Terrestrial carbon sinks can mitigate the greenhouse effect. Researchers of Karlsruhe Institute of Technology (KIT) and other research institutions pooled various data sources and found that European carbon storage takes place mainly in surface biomass in East Europe. However, changes of land use in particular have caused this carbon sink to decline. The researchers report in Communications Earth & Environment. (DOI: 10.1038/s43247-023-00893-4)
Forests can bind large amounts of carbon on the land surface. In this way, they decisively contribute to reducing net greenhouse gas emissions. For some areas, however, data are still lacking. In East Europe, in particular, the network of installed measurement stations is very loose, such that little has been known about carbon flows and their drivers there. “But East European forests have a great potential as a long-term carbon sink,” says Karina Winkler from the Atmospheric Environmental Research Department of the Institute of Meteorology and Climate Research (IMK-IFU), KIT’s Campus Alpine in Garmisch-Partenkirchen. “Political upheavals in East Europe, however, have caused big changes of land use. Moreover, climate change there increasingly affects the forests. This unique interaction of socioeconomic and climatic factors influences the carbon sinks.”
Study Area Covers 13 Countries
Researchers of IMK-IFU’s Land Use Change & Climate Group, together with researchers from other European research institutions, have now recalculated the carbon sinks in East Europe. The area studied covers 13 countries, from Poland in the West to the Russian Ural Mountains in the East, from the Kola peninsula in the North to Rumania in the South. Calculations are based on different data sources, such as models, satellite-based biomass estimates, forest inventories, and national statistics.
“From the datasets, we concluded that East Europe stored most of Europe’s carbon from 2010 to 2019,” Winkler says. Comparison of carbon balances revealed that the land surface in East Europe bound about 410 million tons of carbon in biomass every year. This corresponds to about 78 percent of the carbon sink of entire Europe. The biggest carbon sinks can be found in border region of Ukraine, Belarus and Russia, in the southern Ural Mountains, and on the Kola peninsula.
Timber Extraction Has the Biggest Influence on the Carbon Sink in East Europe
However, data also show that carbon absorption in East Europe with time was anything but constant and has even declined. The East European carbon sink is shrinking. To determine the causes, researchers compared the trends of carbon changes with factors of land use, such as land conversion for agriculture, timber extraction, and share of abandoned agricultural areas, as well as with environmental factors, such as temperature, precipitation, soil humidity, and carbon dioxide (CO2) and nitrogen concentrations in the atmosphere.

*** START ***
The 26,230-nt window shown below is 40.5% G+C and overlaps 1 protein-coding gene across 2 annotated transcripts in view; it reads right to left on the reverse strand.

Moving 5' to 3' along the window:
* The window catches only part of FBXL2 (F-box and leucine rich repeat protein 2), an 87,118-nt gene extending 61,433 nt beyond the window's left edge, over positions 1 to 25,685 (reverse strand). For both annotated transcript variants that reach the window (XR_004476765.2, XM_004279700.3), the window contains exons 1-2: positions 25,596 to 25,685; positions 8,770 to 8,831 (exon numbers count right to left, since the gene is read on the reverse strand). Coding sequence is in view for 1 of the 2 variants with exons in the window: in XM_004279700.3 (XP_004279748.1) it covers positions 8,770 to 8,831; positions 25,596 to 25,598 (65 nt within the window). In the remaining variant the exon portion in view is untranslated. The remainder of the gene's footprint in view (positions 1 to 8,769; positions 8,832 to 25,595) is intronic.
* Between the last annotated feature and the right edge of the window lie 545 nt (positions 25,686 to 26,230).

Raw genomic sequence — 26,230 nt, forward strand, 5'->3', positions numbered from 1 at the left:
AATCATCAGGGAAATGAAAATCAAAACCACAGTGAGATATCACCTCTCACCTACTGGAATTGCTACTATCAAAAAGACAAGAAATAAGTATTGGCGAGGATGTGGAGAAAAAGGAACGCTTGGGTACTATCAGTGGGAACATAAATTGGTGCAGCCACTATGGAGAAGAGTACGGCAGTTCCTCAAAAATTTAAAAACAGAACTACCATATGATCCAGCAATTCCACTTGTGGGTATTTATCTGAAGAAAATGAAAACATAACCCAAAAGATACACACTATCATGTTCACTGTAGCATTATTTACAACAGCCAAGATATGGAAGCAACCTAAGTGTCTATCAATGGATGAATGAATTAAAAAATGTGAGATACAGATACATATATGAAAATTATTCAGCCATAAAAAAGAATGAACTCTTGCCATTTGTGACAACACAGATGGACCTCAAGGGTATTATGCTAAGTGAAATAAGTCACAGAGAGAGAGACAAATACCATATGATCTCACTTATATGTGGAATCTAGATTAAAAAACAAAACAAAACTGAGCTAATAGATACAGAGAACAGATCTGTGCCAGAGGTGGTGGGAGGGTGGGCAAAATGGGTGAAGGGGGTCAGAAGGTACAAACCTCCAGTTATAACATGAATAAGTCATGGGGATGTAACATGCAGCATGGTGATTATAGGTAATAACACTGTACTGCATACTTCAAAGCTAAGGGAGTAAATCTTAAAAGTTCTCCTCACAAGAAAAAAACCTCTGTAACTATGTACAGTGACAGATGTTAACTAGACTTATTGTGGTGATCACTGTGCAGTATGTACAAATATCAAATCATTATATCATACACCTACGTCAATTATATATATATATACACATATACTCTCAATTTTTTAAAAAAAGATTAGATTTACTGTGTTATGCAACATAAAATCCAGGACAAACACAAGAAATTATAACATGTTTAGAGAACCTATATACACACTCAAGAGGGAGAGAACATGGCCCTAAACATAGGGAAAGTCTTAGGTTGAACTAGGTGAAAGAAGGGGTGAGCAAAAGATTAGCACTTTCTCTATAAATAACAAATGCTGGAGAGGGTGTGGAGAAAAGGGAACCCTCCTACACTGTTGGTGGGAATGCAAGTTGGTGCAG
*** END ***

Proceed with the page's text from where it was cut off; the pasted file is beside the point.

They found that environmental impacts, such as the change in soil humidity, have a big influence on the carbon balance. Still, spatial patterns of the carbon sink in East Europe can be explained mainly by land use changes. From 2010 to 2019, timber extraction had the biggest influence on the land-based carbon sink in East Europe. Data analysis suggests that an increase in timber extraction in West Russia and reduced forest growth on former agricultural areas caused the carbon sink in East Europe to decline between 2010 and 2019.
The researchers are now working to predict how East European forests and their important carbon sinks will develop under the influence of land use changes and climate change in future. In view of the increasing number of extreme weather events and reduced water availability, however, they fear that the East European carbon sink will continue to decline.
Original Publication (Open Access):
Karina Winkler, Hui Yang, Raphael Ganzenmüller, Richard Fuchs, Guido Ceccherini, Grégory Duveiller, Giacomo Grassi, Julia Pongratz, Ana Bastos, Anatoly Shvidenko, Arnan Araza, Martin Herold, Jean-Pierre Wigneron & Philippe Ciais: Changes in land use and management led to a decline in Eastern Europe’s terrestrial carbon sink. Communications Earth & Environment, 2023. DOI: 10.1038/s43247-023-00893-4
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